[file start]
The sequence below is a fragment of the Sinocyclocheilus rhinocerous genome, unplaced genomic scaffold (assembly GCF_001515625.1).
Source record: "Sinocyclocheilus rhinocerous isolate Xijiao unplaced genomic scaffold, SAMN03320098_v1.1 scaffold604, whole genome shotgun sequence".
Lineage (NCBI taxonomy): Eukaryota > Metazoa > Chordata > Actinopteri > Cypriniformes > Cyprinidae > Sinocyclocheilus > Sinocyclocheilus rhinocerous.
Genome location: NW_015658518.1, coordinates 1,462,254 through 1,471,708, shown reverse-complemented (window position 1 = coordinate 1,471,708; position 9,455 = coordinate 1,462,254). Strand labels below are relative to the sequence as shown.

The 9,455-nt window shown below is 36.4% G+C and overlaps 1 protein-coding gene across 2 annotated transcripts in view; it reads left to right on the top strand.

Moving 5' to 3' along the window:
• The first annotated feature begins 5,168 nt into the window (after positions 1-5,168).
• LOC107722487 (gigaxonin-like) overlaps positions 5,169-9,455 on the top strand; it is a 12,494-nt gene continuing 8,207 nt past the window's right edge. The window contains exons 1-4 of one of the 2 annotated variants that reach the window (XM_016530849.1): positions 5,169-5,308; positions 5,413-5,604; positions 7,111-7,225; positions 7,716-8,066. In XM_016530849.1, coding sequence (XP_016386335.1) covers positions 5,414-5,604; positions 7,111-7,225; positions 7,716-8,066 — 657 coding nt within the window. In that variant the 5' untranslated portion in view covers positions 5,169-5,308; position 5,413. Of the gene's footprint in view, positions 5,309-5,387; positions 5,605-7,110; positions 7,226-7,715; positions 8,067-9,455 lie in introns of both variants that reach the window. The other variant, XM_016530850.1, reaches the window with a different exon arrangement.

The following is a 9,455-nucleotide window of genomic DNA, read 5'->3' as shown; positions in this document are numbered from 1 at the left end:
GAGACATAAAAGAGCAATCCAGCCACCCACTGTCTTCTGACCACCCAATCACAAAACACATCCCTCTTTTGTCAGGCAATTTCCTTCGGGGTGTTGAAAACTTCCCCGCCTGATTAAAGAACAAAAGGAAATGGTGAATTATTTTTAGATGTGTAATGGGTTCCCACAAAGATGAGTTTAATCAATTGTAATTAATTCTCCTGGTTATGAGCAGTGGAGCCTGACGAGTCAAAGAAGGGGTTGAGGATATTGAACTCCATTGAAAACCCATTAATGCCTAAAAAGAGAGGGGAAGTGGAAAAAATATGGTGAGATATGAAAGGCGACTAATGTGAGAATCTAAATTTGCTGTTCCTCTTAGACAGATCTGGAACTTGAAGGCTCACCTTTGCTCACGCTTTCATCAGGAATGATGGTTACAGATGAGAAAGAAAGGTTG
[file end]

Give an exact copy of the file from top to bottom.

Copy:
The sequence below is a fragment of the Sinocyclocheilus rhinocerous genome, unplaced genomic scaffold (assembly GCF_001515625.1).
Source record: "Sinocyclocheilus rhinocerous isolate Xijiao unplaced genomic scaffold, SAMN03320098_v1.1 scaffold604, whole genome shotgun sequence".
Lineage (NCBI taxonomy): Eukaryota > Metazoa > Chordata > Actinopteri > Cypriniformes > Cyprinidae > Sinocyclocheilus > Sinocyclocheilus rhinocerous.
Genome location: NW_015658518.1, coordinates 1,462,254 through 1,471,708, shown reverse-complemented (window position 1 = coordinate 1,471,708; position 9,455 = coordinate 1,462,254). Strand labels below are relative to the sequence as shown.

The 9,455-nt window shown below is 36.4% G+C and overlaps 1 protein-coding gene across 2 annotated transcripts in view; it reads left to right on the top strand.

Moving 5' to 3' along the window:
• The first annotated feature begins 5,168 nt into the window (after positions 1-5,168).
• LOC107722487 (gigaxonin-like) overlaps positions 5,169-9,455 on the top strand; it is a 12,494-nt gene continuing 8,207 nt past the window's right edge. The window contains exons 1-4 of one of the 2 annotated variants that reach the window (XM_016530849.1): positions 5,169-5,308; positions 5,413-5,604; positions 7,111-7,225; positions 7,716-8,066. In XM_016530849.1, coding sequence (XP_016386335.1) covers positions 5,414-5,604; positions 7,111-7,225; positions 7,716-8,066 — 657 coding nt within the window. In that variant the 5' untranslated portion in view covers positions 5,169-5,308; position 5,413. Of the gene's footprint in view, positions 5,309-5,387; positions 5,605-7,110; positions 7,226-7,715; positions 8,067-9,455 lie in introns of both variants that reach the window. The other variant, XM_016530850.1, reaches the window with a different exon arrangement.

The following is a 9,455-nucleotide window of genomic DNA, read 5'->3' as shown; positions in this document are numbered from 1 at the left end:
GAGACATAAAAGAGCAATCCAGCCACCCACTGTCTTCTGACCACCCAATCACAAAACACATCCCTCTTTTGTCAGGCAATTTCCTTCGGGGTGTTGAAAACTTCCCCGCCTGATTAAAGAACAAAAGGAAATGGTGAATTATTTTTAGATGTGTAATGGGTTCCCACAAAGATGAGTTTAATCAATTGTAATTAATTCTCCTGGTTATGAGCAGTGGAGCCTGACGAGTCAAAGAAGGGGTTGAGGATATTGAACTCCATTGAAAACCCATTAATGCCTAAAAAGAGAGGGGAAGTGGAAAAAATATGGTGAGATATGAAAGGCGACTAATGTGAGAATCTAAATTTGCTGTTCCTCTTAGACAGATCTGGAACTTGAAGGCTCACCTTTGCTCACGCTTTCATCAGGAATGATGGTTACAGATGAGAAAGAAAGGTTG